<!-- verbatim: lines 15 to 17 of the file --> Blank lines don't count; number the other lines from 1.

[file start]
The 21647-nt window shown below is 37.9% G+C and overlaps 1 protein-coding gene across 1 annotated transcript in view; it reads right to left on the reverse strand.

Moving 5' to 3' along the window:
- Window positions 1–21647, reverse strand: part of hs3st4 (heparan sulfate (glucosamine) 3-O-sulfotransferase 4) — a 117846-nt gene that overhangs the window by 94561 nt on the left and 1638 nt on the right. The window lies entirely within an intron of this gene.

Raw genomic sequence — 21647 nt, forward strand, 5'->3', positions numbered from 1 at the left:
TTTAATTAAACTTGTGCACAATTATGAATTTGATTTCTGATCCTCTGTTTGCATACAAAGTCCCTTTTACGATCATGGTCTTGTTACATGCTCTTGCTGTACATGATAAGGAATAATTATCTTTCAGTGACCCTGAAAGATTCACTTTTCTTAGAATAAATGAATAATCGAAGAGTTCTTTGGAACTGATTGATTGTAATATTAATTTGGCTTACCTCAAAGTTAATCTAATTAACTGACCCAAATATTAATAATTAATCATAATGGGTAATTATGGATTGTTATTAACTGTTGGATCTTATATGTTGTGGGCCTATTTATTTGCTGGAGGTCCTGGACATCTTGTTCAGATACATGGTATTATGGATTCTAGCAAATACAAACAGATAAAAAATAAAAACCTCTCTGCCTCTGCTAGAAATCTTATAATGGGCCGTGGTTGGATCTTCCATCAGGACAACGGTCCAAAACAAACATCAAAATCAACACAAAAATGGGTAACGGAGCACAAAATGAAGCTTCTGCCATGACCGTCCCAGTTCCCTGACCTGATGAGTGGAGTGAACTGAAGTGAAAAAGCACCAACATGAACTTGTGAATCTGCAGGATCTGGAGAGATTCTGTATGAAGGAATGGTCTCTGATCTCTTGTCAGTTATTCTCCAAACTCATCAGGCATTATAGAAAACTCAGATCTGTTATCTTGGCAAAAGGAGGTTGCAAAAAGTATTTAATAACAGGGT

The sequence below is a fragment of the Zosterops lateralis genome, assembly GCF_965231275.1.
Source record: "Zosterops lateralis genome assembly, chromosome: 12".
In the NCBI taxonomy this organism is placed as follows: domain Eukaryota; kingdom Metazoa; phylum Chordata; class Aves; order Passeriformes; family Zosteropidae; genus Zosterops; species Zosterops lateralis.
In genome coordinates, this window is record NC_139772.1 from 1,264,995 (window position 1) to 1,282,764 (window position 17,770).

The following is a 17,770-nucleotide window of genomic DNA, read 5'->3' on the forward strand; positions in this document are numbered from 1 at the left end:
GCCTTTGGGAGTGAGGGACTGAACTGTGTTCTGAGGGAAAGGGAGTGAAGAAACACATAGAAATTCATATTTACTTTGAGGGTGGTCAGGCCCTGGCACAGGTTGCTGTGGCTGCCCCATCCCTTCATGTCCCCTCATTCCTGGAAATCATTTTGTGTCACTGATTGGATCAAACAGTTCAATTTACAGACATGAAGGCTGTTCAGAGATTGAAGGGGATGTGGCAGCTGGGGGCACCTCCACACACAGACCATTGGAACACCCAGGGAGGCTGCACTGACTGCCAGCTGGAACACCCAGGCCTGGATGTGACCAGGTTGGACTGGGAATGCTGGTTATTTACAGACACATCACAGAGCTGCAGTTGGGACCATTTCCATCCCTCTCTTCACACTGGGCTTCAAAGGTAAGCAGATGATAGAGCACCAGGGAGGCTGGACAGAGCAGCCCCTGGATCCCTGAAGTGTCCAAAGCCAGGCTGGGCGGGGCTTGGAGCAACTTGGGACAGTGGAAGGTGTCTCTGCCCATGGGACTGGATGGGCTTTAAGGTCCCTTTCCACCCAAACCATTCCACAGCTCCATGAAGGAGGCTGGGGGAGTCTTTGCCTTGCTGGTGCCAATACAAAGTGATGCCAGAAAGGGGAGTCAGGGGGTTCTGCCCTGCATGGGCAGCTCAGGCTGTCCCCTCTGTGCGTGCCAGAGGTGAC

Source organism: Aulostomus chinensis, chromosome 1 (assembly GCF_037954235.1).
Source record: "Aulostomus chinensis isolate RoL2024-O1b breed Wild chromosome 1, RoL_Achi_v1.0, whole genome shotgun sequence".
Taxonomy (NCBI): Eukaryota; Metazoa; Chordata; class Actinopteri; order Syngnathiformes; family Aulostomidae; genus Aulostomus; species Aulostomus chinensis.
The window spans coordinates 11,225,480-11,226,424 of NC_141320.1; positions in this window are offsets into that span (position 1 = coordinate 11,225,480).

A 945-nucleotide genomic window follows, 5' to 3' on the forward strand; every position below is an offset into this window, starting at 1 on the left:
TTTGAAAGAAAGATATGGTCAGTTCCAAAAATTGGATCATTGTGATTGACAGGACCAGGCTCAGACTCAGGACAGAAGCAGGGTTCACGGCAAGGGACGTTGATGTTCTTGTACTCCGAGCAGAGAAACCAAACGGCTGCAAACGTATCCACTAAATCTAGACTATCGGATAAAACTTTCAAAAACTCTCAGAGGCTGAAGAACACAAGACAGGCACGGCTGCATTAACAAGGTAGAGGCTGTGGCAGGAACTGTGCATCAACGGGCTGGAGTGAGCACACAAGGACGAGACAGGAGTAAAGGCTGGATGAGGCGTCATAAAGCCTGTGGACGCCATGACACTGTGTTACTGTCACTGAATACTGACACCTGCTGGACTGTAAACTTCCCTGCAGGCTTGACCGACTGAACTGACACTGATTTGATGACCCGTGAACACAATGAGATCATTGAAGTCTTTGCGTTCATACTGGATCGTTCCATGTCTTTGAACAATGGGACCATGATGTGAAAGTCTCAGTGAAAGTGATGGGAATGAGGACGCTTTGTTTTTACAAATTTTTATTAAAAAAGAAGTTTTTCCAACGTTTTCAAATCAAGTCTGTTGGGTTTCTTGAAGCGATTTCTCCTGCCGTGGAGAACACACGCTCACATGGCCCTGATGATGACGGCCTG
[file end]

The window spans coordinates 11,225,480-11,226,424 of NC_141320.1; positions in this window are offsets into that span (position 1 = coordinate 11,225,480).

A 945-nucleotide genomic window follows, 5' to 3' on the forward strand; every position below is an offset into this window, starting at 1 on the left:
TTTGAAAGAAAGATATGGTCAGTTCCAAAAATTGGATCATTGTGATTGACAGGACCAGGCTCAGACTCAGGACAGAAGCAGGGTTCACGGCAAGGGACGTTGATGTTCTTGTACTCCGAGCAGAGAAACCAAACGGCTGCAAACGTATCCACTAAATCTAGACTATCGGATAAAACTTTCAAAAACTCTCAGAGGCTGAAGAACACAAGACAGGCACGGCTGCATTAACAAGGTAGAGGCTGTGGCAGGAACTGTGCATCAACGGGCTGGAGTGAGCACACAAGGACGAGACAGGAGTAAAGGCTGGATGAGGCGTCATAAAGCCTGTGGACGCCATGACACTGTGTTACTGTCACTGAATACTGACACCTGCTGGACTGTAAACTTCCCTGCAGGCTTGACCGACTGAACTGACACTGATTTGATGACCCGTGAACACAATGAGATCATTGAAGTCTTTGCGTTCATACTGGATCGTTCCATGTCTTTGAACAATGGGACCATGATGTGAAAGTCTCAGTGAAAGTGATGGGAATGAGGACGCTTTGTTTTTACAAATTTTTATTAAAAAAGAAGTTTTTCCAACGTTTTCAAATCAAGTCTGTTGGGTTTCTTGAAGCGATTTCTCCTGCCGTGGAGAACACACGCTCACATGGCCCTGATGATGACGGCCTG